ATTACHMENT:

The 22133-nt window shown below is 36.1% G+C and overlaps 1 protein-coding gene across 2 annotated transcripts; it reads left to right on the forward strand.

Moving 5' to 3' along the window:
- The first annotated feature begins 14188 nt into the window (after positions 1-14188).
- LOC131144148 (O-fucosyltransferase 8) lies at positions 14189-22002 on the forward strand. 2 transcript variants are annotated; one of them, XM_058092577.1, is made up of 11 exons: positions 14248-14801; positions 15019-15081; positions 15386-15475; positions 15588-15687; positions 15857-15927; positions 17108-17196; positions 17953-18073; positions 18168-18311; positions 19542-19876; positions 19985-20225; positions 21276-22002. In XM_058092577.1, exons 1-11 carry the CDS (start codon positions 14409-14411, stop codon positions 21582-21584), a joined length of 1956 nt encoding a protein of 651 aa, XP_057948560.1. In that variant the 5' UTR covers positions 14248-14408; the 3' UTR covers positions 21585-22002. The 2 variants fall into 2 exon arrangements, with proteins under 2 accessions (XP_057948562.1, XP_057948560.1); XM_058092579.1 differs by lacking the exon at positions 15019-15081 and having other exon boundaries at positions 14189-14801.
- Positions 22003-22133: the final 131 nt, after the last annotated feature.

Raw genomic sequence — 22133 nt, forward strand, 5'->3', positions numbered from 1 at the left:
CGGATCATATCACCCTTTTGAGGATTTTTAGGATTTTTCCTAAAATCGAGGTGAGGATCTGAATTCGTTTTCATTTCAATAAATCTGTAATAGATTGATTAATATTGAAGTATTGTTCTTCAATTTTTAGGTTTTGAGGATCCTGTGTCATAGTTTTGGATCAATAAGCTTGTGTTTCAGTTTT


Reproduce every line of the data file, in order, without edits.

The 22133-nt window shown below is 36.1% G+C and overlaps 1 protein-coding gene across 2 annotated transcripts; it reads left to right on the forward strand.

Moving 5' to 3' along the window:
- The first annotated feature begins 14188 nt into the window (after positions 1-14188).
- LOC131144148 (O-fucosyltransferase 8) lies at positions 14189-22002 on the forward strand. 2 transcript variants are annotated; one of them, XM_058092577.1, is made up of 11 exons: positions 14248-14801; positions 15019-15081; positions 15386-15475; positions 15588-15687; positions 15857-15927; positions 17108-17196; positions 17953-18073; positions 18168-18311; positions 19542-19876; positions 19985-20225; positions 21276-22002. In XM_058092577.1, exons 1-11 carry the CDS (start codon positions 14409-14411, stop codon positions 21582-21584), a joined length of 1956 nt encoding a protein of 651 aa, XP_057948560.1. In that variant the 5' UTR covers positions 14248-14408; the 3' UTR covers positions 21585-22002. The 2 variants fall into 2 exon arrangements, with proteins under 2 accessions (XP_057948562.1, XP_057948560.1); XM_058092579.1 differs by lacking the exon at positions 15019-15081 and having other exon boundaries at positions 14189-14801.
- Positions 22003-22133: the final 131 nt, after the last annotated feature.

Raw genomic sequence — 22133 nt, forward strand, 5'->3', positions numbered from 1 at the left:
CGGATCATATCACCCTTTTGAGGATTTTTAGGATTTTTCCTAAAATCGAGGTGAGGATCTGAATTCGTTTTCATTTCAATAAATCTGTAATAGATTGATTAATATTGAAGTATTGTTCTTCAATTTTTAGGTTTTGAGGATCCTGTGTCATAGTTTTGGATCAATAAGCTTGTGTTTCAGTTTT